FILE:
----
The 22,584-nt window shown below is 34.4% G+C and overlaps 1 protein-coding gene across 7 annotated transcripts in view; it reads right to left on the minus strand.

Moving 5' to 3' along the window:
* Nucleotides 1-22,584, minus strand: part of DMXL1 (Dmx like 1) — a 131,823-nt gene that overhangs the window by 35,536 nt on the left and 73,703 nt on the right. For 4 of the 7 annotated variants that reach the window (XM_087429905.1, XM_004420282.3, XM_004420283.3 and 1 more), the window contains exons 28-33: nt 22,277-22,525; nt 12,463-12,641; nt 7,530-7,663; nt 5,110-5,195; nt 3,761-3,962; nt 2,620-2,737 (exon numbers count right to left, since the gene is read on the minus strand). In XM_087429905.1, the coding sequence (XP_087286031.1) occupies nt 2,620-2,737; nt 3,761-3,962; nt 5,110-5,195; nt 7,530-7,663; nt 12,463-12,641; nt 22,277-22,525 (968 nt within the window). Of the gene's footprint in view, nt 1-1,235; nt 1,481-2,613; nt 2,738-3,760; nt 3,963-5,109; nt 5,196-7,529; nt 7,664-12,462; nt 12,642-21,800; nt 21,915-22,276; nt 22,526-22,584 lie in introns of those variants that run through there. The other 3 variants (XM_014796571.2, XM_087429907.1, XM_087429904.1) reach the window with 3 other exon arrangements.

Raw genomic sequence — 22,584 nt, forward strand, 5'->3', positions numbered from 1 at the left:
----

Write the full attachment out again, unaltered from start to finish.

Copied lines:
The 22,584-nt window shown below is 34.4% G+C and overlaps 1 protein-coding gene across 7 annotated transcripts in view; it reads right to left on the minus strand.

Moving 5' to 3' along the window:
* Nucleotides 1-22,584, minus strand: part of DMXL1 (Dmx like 1) — a 131,823-nt gene that overhangs the window by 35,536 nt on the left and 73,703 nt on the right. For 4 of the 7 annotated variants that reach the window (XM_087429905.1, XM_004420282.3, XM_004420283.3 and 1 more), the window contains exons 28-33: nt 22,277-22,525; nt 12,463-12,641; nt 7,530-7,663; nt 5,110-5,195; nt 3,761-3,962; nt 2,620-2,737 (exon numbers count right to left, since the gene is read on the minus strand). In XM_087429905.1, the coding sequence (XP_087286031.1) occupies nt 2,620-2,737; nt 3,761-3,962; nt 5,110-5,195; nt 7,530-7,663; nt 12,463-12,641; nt 22,277-22,525 (968 nt within the window). Of the gene's footprint in view, nt 1-1,235; nt 1,481-2,613; nt 2,738-3,760; nt 3,963-5,109; nt 5,196-7,529; nt 7,664-12,462; nt 12,642-21,800; nt 21,915-22,276; nt 22,526-22,584 lie in introns of those variants that run through there. The other 3 variants (XM_014796571.2, XM_087429907.1, XM_087429904.1) reach the window with 3 other exon arrangements.

Raw genomic sequence — 22,584 nt, forward strand, 5'->3', positions numbered from 1 at the left: